Solmaz Sharif (14:56), poet; lecturer, Creative Writing Program, Stanford University
Imani Perry (29:51), Hughes-Rogers Professor of African American Studies, Princeton University
Mariame Kaba (47:08), founder and director, Project NIA
Joshua Bennett, director, June Jordan Fellowship Program, Center for Justice at Columbia University; 2016-2019 junior fellow, Society of Fellows, Harvard University
Jane Kamensky, Carl and Lily Pforzheimer Foundation Director, Arthur and Elizabeth Schlesinger Library on the History of Women in America, Radcliffe Institute, and professor of history, Harvard Faculty of Arts and Sciences
Kenvi Phillips (7:06), curator for race and ethnicity, Schlesinger Library, Radcliffe Institute, Harvard University
Alexander, the Wun Tsun Tam Mellon Professor in the Humanities at Columbia University is an accomplished poet, essayist, playwright and scholar. She is a Chancellor of the Academy of American Poets, a founding member of Cave Canem, and former Chair of the African American Studies Department at Yale University.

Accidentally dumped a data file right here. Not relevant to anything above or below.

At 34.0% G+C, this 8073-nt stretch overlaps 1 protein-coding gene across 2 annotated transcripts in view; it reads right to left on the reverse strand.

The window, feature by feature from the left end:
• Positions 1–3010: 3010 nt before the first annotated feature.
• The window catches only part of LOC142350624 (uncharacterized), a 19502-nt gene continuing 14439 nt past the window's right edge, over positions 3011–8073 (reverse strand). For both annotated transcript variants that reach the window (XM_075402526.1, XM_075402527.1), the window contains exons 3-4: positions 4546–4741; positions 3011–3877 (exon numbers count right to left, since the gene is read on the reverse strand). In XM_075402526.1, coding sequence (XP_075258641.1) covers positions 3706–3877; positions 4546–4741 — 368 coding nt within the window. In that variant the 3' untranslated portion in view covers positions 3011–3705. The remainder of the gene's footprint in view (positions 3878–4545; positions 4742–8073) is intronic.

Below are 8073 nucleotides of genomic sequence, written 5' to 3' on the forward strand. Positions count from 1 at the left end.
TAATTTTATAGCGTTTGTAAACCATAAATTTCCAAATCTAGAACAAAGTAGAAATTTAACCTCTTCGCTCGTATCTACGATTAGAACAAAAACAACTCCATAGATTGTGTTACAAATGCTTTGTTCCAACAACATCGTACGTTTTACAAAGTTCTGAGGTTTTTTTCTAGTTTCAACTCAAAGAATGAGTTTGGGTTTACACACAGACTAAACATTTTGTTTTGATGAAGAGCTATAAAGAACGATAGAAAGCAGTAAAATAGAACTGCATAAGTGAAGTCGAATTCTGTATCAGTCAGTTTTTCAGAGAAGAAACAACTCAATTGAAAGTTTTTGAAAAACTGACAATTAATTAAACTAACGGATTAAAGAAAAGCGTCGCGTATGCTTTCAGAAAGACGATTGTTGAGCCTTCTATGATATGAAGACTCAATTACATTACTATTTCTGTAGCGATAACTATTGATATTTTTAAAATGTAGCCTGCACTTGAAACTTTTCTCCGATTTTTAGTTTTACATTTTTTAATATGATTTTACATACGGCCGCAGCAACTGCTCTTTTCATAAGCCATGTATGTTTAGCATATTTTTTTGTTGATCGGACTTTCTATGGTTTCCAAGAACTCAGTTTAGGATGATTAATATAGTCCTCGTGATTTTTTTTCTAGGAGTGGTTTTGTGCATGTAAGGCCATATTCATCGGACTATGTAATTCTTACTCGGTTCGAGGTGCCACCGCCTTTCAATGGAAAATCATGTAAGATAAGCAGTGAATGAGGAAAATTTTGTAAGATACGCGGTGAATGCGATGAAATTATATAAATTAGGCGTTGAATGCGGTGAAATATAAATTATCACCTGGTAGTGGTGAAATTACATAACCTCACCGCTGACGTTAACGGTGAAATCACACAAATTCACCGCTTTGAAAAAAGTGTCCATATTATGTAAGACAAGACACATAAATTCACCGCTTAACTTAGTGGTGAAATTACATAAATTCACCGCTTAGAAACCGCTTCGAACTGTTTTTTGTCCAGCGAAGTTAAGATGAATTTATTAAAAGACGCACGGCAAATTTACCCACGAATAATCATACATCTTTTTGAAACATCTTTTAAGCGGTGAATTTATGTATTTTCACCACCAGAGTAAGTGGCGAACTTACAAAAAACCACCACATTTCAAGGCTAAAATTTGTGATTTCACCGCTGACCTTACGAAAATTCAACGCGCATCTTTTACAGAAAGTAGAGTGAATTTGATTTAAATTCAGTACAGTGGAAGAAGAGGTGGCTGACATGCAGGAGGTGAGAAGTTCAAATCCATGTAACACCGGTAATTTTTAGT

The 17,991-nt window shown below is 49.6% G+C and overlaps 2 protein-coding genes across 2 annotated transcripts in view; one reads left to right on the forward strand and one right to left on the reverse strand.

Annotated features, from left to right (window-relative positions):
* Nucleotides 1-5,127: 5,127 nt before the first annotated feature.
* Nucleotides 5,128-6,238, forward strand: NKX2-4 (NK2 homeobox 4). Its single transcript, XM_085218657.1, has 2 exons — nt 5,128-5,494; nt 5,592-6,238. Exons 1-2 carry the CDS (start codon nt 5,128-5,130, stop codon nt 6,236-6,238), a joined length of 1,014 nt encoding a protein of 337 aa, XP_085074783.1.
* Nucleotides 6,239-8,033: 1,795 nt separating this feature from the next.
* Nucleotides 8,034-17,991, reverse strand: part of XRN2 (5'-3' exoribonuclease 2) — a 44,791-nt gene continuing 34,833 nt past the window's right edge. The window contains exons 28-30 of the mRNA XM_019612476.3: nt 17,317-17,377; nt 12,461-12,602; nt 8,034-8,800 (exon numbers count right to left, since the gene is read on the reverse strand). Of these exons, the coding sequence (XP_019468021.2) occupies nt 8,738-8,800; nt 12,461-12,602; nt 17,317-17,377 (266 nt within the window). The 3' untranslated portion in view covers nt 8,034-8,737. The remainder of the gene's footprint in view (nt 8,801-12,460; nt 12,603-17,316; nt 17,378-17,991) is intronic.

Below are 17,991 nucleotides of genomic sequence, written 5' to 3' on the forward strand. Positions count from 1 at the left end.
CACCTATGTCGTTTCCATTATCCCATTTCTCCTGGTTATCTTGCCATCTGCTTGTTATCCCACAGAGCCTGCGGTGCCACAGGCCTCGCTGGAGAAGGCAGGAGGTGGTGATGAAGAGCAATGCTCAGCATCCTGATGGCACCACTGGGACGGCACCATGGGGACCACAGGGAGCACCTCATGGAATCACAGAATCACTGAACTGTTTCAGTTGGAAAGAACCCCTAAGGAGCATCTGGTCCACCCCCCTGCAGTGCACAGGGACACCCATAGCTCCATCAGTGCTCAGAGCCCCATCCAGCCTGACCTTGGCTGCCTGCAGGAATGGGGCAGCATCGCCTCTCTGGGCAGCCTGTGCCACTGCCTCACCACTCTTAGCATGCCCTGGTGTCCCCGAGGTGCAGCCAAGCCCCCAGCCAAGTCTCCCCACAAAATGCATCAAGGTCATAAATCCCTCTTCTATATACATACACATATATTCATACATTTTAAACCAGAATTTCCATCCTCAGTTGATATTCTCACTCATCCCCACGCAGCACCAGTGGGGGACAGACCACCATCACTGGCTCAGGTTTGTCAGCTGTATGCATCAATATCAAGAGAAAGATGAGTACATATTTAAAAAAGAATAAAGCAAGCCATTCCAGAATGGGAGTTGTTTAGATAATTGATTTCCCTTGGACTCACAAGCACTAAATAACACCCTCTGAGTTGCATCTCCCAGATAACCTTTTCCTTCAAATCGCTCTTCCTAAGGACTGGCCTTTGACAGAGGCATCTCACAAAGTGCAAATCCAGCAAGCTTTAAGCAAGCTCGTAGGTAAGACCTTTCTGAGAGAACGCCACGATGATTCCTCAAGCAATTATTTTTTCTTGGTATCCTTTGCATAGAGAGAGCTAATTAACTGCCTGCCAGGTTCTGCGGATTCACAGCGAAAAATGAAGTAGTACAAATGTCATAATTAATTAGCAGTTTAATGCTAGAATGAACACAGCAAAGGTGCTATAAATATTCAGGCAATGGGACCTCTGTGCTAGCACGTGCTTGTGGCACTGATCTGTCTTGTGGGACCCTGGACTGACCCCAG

In 2009, she became only the fourth poet to read her poetry at an American presidential inauguration.
“In the new beginning was The Word.
And The Word was with Mother and Father.
And The Word was absence…”
Born in Haiti during the brutal Duvalier dictatorship, Edwidge Danticat – whose parents moved to the United States when she was a child, leaving her in the care of relatives – discovered The Word at the foot of family storytellers and in the books of French language writers. As a child, she watched that mixed literary heritage upset as well as comfort her neighbors and countrymen. The staging of an Albert Camus play following a political murder was one of its most striking examples.
Inspired by Camus’ landmark essay “Create Dangerously” and his definition of art as “a revolt against everything fleeting and unfinished in the world,” Danticat’s lecture will focus on her experiences, and the experiences of other immigrant artists, living and working – culturally, linguistically and politically – between several sometimes violent and unfriendly worlds.